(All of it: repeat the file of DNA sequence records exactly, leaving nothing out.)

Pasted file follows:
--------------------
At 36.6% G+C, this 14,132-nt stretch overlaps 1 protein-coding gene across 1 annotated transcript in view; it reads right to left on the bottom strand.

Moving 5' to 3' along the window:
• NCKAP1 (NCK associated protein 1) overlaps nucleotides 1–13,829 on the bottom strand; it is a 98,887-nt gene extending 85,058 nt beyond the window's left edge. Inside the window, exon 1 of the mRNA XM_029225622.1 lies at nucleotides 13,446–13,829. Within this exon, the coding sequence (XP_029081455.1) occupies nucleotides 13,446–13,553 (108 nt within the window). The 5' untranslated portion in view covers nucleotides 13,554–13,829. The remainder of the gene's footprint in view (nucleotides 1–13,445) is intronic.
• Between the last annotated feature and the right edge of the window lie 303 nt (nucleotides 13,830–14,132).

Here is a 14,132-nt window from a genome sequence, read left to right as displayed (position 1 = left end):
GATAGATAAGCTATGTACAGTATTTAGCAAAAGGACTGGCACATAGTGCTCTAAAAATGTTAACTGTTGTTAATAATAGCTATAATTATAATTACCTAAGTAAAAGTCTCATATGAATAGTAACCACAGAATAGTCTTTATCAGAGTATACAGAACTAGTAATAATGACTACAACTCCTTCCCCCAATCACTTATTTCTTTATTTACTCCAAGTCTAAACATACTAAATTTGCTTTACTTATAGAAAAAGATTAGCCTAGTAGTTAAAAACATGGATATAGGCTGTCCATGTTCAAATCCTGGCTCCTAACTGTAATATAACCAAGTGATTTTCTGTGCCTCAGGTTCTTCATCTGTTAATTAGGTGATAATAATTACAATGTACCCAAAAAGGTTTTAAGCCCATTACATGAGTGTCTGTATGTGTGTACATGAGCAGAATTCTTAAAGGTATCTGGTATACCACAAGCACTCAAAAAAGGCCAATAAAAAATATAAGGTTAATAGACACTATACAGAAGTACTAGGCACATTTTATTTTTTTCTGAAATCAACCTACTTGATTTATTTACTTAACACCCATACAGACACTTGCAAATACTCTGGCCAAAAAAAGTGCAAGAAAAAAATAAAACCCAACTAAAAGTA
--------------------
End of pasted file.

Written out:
At 36.6% G+C, this 14,132-nt stretch overlaps 1 protein-coding gene across 1 annotated transcript in view; it reads right to left on the bottom strand.

Moving 5' to 3' along the window:
• NCKAP1 (NCK associated protein 1) overlaps nucleotides 1–13,829 on the bottom strand; it is a 98,887-nt gene extending 85,058 nt beyond the window's left edge. Inside the window, exon 1 of the mRNA XM_029225622.1 lies at nucleotides 13,446–13,829. Within this exon, the coding sequence (XP_029081455.1) occupies nucleotides 13,446–13,553 (108 nt within the window). The 5' untranslated portion in view covers nucleotides 13,554–13,829. The remainder of the gene's footprint in view (nucleotides 1–13,445) is intronic.
• Between the last annotated feature and the right edge of the window lie 303 nt (nucleotides 13,830–14,132).

Here is a 14,132-nt window from a genome sequence, read left to right as displayed (position 1 = left end):
GATAGATAAGCTATGTACAGTATTTAGCAAAAGGACTGGCACATAGTGCTCTAAAAATGTTAACTGTTGTTAATAATAGCTATAATTATAATTACCTAAGTAAAAGTCTCATATGAATAGTAACCACAGAATAGTCTTTATCAGAGTATACAGAACTAGTAATAATGACTACAACTCCTTCCCCCAATCACTTATTTCTTTATTTACTCCAAGTCTAAACATACTAAATTTGCTTTACTTATAGAAAAAGATTAGCCTAGTAGTTAAAAACATGGATATAGGCTGTCCATGTTCAAATCCTGGCTCCTAACTGTAATATAACCAAGTGATTTTCTGTGCCTCAGGTTCTTCATCTGTTAATTAGGTGATAATAATTACAATGTACCCAAAAAGGTTTTAAGCCCATTACATGAGTGTCTGTATGTGTGTACATGAGCAGAATTCTTAAAGGTATCTGGTATACCACAAGCACTCAAAAAAGGCCAATAAAAAATATAAGGTTAATAGACACTATACAGAAGTACTAGGCACATTTTATTTTTTTCTGAAATCAACCTACTTGATTTATTTACTTAACACCCATACAGACACTTGCAAATACTCTGGCCAAAAAAAGTGCAAGAAAAAAATAAAACCCAACTAAAAGTA